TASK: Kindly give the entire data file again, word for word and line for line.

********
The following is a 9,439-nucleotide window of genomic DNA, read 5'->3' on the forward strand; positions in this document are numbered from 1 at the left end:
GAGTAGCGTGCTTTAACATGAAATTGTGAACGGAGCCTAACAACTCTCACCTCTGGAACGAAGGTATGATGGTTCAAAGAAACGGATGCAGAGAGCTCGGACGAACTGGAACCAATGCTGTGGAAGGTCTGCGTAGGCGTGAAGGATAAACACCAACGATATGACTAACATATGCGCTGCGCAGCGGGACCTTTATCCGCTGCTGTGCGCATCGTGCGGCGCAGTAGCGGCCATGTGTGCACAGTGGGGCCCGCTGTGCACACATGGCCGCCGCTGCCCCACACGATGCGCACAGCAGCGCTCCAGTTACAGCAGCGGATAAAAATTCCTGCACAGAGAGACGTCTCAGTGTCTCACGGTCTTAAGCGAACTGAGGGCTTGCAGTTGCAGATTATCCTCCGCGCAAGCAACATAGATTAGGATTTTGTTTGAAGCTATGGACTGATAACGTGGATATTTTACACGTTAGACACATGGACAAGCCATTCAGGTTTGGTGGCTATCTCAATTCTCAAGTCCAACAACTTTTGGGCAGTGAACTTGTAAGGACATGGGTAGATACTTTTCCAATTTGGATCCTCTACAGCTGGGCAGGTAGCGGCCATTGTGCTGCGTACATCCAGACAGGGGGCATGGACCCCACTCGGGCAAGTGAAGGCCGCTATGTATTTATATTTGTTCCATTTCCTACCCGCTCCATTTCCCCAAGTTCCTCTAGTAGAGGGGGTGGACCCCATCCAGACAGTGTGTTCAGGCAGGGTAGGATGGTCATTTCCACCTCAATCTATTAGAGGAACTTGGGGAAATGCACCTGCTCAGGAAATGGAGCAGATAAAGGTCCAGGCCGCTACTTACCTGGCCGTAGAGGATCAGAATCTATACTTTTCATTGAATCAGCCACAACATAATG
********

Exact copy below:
The following is a 9,439-nucleotide window of genomic DNA, read 5'->3' on the forward strand; positions in this document are numbered from 1 at the left end:
GAGTAGCGTGCTTTAACATGAAATTGTGAACGGAGCCTAACAACTCTCACCTCTGGAACGAAGGTATGATGGTTCAAAGAAACGGATGCAGAGAGCTCGGACGAACTGGAACCAATGCTGTGGAAGGTCTGCGTAGGCGTGAAGGATAAACACCAACGATATGACTAACATATGCGCTGCGCAGCGGGACCTTTATCCGCTGCTGTGCGCATCGTGCGGCGCAGTAGCGGCCATGTGTGCACAGTGGGGCCCGCTGTGCACACATGGCCGCCGCTGCCCCACACGATGCGCACAGCAGCGCTCCAGTTACAGCAGCGGATAAAAATTCCTGCACAGAGAGACGTCTCAGTGTCTCACGGTCTTAAGCGAACTGAGGGCTTGCAGTTGCAGATTATCCTCCGCGCAAGCAACATAGATTAGGATTTTGTTTGAAGCTATGGACTGATAACGTGGATATTTTACACGTTAGACACATGGACAAGCCATTCAGGTTTGGTGGCTATCTCAATTCTCAAGTCCAACAACTTTTGGGCAGTGAACTTGTAAGGACATGGGTAGATACTTTTCCAATTTGGATCCTCTACAGCTGGGCAGGTAGCGGCCATTGTGCTGCGTACATCCAGACAGGGGGCATGGACCCCACTCGGGCAAGTGAAGGCCGCTATGTATTTATATTTGTTCCATTTCCTACCCGCTCCATTTCCCCAAGTTCCTCTAGTAGAGGGGGTGGACCCCATCCAGACAGTGTGTTCAGGCAGGGTAGGATGGTCATTTCCACCTCAATCTATTAGAGGAACTTGGGGAAATGCACCTGCTCAGGAAATGGAGCAGATAAAGGTCCAGGCCGCTACTTACCTGGCCGTAGAGGATCAGAATCTATACTTTTCATTGAATCAGCCACAACATAATG